Rich Galen: You must never lose sight of the effect letters-to-the editor, op-ed pieces, letters to the offices of elected officials, and appearing at public meetings — from school board to city council to county commission meetings — and make your voices heard.
Elected officials WANT to hear from you because they want to be certain they are keeping on top of the pulse of the community. Not every community has the same pulse, so don't take it for granted that a group with similar principles will be speaking for you.
familyfoundation.org: With its recent past election results, pundits now are calling Virginia a battleground state. Is Virginia helplessly moving left because of demographic change or does the conservative message resonate less with people looking for solutions to everyday problems, such as transportation, education and rising prices for food and gas?
Rich Galen: They are not mutually exclusive. Conservative principles, applied properly, will yield solutions to transportation, education, gas and food.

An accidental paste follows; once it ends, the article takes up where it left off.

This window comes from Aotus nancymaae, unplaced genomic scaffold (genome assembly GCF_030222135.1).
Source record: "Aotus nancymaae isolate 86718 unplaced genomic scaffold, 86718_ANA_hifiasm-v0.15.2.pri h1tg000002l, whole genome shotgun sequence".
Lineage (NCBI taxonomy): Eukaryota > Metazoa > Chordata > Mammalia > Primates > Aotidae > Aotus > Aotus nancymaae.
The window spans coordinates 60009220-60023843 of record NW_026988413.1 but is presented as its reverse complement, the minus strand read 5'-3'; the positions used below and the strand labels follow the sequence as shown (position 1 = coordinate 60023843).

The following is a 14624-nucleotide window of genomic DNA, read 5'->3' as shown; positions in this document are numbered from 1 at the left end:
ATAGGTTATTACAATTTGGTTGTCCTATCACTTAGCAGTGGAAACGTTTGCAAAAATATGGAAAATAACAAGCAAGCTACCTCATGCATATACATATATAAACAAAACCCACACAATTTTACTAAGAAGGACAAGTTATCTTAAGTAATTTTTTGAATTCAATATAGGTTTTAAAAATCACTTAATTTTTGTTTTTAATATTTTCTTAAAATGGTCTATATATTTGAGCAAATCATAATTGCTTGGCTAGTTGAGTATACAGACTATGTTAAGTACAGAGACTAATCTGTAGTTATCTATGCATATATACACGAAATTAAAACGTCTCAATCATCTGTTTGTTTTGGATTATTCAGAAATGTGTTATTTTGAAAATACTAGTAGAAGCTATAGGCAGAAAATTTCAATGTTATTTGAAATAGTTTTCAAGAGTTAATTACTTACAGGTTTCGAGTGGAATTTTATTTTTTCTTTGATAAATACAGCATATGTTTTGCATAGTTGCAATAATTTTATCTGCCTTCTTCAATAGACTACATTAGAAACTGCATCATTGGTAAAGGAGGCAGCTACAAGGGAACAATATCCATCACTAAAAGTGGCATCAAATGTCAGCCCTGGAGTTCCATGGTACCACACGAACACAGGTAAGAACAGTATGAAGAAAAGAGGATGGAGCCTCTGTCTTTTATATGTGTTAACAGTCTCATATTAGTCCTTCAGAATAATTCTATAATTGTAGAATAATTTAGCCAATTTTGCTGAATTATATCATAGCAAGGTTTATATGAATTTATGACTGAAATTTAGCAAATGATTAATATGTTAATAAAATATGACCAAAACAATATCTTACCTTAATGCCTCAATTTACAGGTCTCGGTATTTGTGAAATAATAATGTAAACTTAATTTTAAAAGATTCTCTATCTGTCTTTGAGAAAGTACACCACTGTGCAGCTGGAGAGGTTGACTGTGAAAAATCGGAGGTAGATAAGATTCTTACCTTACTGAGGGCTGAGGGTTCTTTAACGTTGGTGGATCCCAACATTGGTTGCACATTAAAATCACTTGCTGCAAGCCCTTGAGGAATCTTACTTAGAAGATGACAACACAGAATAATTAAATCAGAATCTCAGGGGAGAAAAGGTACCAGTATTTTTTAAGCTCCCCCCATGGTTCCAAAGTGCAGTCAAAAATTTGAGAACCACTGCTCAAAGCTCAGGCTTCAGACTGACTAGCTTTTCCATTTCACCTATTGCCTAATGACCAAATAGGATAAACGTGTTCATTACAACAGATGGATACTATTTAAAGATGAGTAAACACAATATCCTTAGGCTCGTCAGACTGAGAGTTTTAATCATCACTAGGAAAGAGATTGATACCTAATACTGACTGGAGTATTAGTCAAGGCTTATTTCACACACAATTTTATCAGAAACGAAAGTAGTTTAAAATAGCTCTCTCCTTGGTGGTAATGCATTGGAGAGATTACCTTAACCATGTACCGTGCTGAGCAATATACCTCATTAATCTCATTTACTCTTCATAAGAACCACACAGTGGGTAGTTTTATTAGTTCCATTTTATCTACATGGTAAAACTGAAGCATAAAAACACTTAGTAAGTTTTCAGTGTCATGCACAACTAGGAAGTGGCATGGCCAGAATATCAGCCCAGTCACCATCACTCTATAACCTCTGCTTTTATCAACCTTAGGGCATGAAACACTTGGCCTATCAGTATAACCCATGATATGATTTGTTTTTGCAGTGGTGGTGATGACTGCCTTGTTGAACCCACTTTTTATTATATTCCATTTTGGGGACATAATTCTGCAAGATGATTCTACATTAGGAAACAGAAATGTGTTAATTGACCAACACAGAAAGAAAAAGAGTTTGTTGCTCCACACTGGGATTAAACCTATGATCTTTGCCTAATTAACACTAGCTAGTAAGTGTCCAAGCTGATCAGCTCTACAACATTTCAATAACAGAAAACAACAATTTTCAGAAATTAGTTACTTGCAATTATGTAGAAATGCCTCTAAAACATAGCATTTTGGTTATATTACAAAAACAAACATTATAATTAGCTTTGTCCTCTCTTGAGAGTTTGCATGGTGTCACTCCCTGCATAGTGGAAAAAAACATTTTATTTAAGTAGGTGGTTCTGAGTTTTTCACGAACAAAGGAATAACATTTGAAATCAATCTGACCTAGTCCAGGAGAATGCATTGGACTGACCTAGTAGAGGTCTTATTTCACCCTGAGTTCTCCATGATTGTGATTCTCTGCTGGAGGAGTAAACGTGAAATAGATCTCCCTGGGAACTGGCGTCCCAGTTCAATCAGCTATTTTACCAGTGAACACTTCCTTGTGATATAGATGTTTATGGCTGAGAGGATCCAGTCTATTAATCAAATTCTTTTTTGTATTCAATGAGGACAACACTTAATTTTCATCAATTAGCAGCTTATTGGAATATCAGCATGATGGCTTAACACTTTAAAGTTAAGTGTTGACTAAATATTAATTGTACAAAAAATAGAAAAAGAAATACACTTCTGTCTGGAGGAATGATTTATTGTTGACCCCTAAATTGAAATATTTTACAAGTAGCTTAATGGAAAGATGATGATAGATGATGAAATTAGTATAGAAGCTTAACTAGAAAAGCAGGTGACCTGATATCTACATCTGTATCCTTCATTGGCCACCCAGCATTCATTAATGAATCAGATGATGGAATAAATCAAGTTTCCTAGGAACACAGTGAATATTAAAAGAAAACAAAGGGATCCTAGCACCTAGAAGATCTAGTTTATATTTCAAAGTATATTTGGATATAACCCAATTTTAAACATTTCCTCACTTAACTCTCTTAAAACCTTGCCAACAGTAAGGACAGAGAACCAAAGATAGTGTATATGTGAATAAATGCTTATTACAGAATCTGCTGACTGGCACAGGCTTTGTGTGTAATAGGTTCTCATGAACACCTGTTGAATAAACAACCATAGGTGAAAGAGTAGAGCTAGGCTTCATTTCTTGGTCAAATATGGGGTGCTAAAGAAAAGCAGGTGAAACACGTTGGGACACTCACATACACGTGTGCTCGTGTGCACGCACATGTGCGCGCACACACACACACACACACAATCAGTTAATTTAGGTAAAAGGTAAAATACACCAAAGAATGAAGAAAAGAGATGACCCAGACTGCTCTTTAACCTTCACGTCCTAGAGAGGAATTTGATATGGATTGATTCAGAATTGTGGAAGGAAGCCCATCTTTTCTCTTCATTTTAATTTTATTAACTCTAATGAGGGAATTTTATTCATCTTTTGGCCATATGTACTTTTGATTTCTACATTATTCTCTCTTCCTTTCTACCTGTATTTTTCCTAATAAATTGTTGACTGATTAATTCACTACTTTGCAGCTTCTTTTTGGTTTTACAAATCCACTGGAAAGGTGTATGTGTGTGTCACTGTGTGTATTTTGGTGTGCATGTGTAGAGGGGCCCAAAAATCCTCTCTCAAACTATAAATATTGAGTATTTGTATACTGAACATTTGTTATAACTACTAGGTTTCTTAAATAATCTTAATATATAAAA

familyfoundation.org: We hear and read so much about change, yet that is vague. What is your sense of the electorate right now and how does that affect conservative candidates and what they stand for?
Rich Galen: "Change" as defined by the Left is not a new way forward, it is an about face to the policies which obtained for a half century until Ronald Reagan led America out of its Depression-era thinking and into a new era of less government, and greater personal opportunities.